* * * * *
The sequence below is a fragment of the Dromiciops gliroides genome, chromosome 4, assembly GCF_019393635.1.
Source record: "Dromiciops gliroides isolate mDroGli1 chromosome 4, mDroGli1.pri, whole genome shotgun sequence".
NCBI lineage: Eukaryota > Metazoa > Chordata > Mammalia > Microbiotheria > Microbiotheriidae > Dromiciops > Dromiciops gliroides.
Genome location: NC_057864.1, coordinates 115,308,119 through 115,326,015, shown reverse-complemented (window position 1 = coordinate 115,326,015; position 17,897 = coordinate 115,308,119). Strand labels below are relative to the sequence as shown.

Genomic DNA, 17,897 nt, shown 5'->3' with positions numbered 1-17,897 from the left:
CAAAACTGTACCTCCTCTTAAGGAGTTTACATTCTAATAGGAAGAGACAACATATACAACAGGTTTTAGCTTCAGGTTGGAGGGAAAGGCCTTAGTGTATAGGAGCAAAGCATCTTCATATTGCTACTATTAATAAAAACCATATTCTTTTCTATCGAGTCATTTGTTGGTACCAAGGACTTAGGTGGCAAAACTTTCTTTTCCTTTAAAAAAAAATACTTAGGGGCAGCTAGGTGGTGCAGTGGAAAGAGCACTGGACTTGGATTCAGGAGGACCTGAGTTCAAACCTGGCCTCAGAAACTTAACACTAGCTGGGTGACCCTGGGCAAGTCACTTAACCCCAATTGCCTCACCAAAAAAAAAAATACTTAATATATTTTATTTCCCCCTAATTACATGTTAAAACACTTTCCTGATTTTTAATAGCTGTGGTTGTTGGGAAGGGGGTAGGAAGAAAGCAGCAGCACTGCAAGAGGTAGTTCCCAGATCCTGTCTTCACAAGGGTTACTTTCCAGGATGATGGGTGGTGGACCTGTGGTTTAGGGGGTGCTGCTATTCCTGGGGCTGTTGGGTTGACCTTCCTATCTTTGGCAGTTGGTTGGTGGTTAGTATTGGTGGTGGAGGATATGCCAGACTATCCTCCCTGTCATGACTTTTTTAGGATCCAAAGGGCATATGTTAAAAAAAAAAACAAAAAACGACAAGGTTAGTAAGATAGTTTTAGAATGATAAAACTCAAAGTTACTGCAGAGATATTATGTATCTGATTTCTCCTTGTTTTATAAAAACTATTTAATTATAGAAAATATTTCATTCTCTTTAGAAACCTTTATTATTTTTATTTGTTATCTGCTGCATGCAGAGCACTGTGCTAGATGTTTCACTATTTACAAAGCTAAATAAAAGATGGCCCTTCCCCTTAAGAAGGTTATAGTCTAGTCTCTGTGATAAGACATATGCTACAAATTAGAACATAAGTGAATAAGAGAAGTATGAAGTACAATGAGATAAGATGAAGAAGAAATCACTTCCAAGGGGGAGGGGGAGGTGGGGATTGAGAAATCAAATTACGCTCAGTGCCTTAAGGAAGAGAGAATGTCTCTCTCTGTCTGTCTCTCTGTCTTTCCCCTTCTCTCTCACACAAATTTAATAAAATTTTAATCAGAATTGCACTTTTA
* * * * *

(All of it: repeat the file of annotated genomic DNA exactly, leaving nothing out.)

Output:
The sequence below is a fragment of the Dromiciops gliroides genome, chromosome 4, assembly GCF_019393635.1.
Source record: "Dromiciops gliroides isolate mDroGli1 chromosome 4, mDroGli1.pri, whole genome shotgun sequence".
NCBI lineage: Eukaryota > Metazoa > Chordata > Mammalia > Microbiotheria > Microbiotheriidae > Dromiciops > Dromiciops gliroides.
Genome location: NC_057864.1, coordinates 115,308,119 through 115,326,015, shown reverse-complemented (window position 1 = coordinate 115,326,015; position 17,897 = coordinate 115,308,119). Strand labels below are relative to the sequence as shown.

Genomic DNA, 17,897 nt, shown 5'->3' with positions numbered 1-17,897 from the left:
CAAAACTGTACCTCCTCTTAAGGAGTTTACATTCTAATAGGAAGAGACAACATATACAACAGGTTTTAGCTTCAGGTTGGAGGGAAAGGCCTTAGTGTATAGGAGCAAAGCATCTTCATATTGCTACTATTAATAAAAACCATATTCTTTTCTATCGAGTCATTTGTTGGTACCAAGGACTTAGGTGGCAAAACTTTCTTTTCCTTTAAAAAAAAATACTTAGGGGCAGCTAGGTGGTGCAGTGGAAAGAGCACTGGACTTGGATTCAGGAGGACCTGAGTTCAAACCTGGCCTCAGAAACTTAACACTAGCTGGGTGACCCTGGGCAAGTCACTTAACCCCAATTGCCTCACCAAAAAAAAAAATACTTAATATATTTTATTTCCCCCTAATTACATGTTAAAACACTTTCCTGATTTTTAATAGCTGTGGTTGTTGGGAAGGGGGTAGGAAGAAAGCAGCAGCACTGCAAGAGGTAGTTCCCAGATCCTGTCTTCACAAGGGTTACTTTCCAGGATGATGGGTGGTGGACCTGTGGTTTAGGGGGTGCTGCTATTCCTGGGGCTGTTGGGTTGACCTTCCTATCTTTGGCAGTTGGTTGGTGGTTAGTATTGGTGGTGGAGGATATGCCAGACTATCCTCCCTGTCATGACTTTTTTAGGATCCAAAGGGCATATGTTAAAAAAAAAAACAAAAAACGACAAGGTTAGTAAGATAGTTTTAGAATGATAAAACTCAAAGTTACTGCAGAGATATTATGTATCTGATTTCTCCTTGTTTTATAAAAACTATTTAATTATAGAAAATATTTCATTCTCTTTAGAAACCTTTATTATTTTTATTTGTTATCTGCTGCATGCAGAGCACTGTGCTAGATGTTTCACTATTTACAAAGCTAAATAAAAGATGGCCCTTCCCCTTAAGAAGGTTATAGTCTAGTCTCTGTGATAAGACATATGCTACAAATTAGAACATAAGTGAATAAGAGAAGTATGAAGTACAATGAGATAAGATGAAGAAGAAATCACTTCCAAGGGGGAGGGGGAGGTGGGGATTGAGAAATCAAATTACGCTCAGTGCCTTAAGGAAGAGAGAATGTCTCTCTCTGTCTGTCTCTCTGTCTTTCCCCTTCTCTCTCACACAAATTTAATAAAATTTTAATCAGAATTGCACTTTTA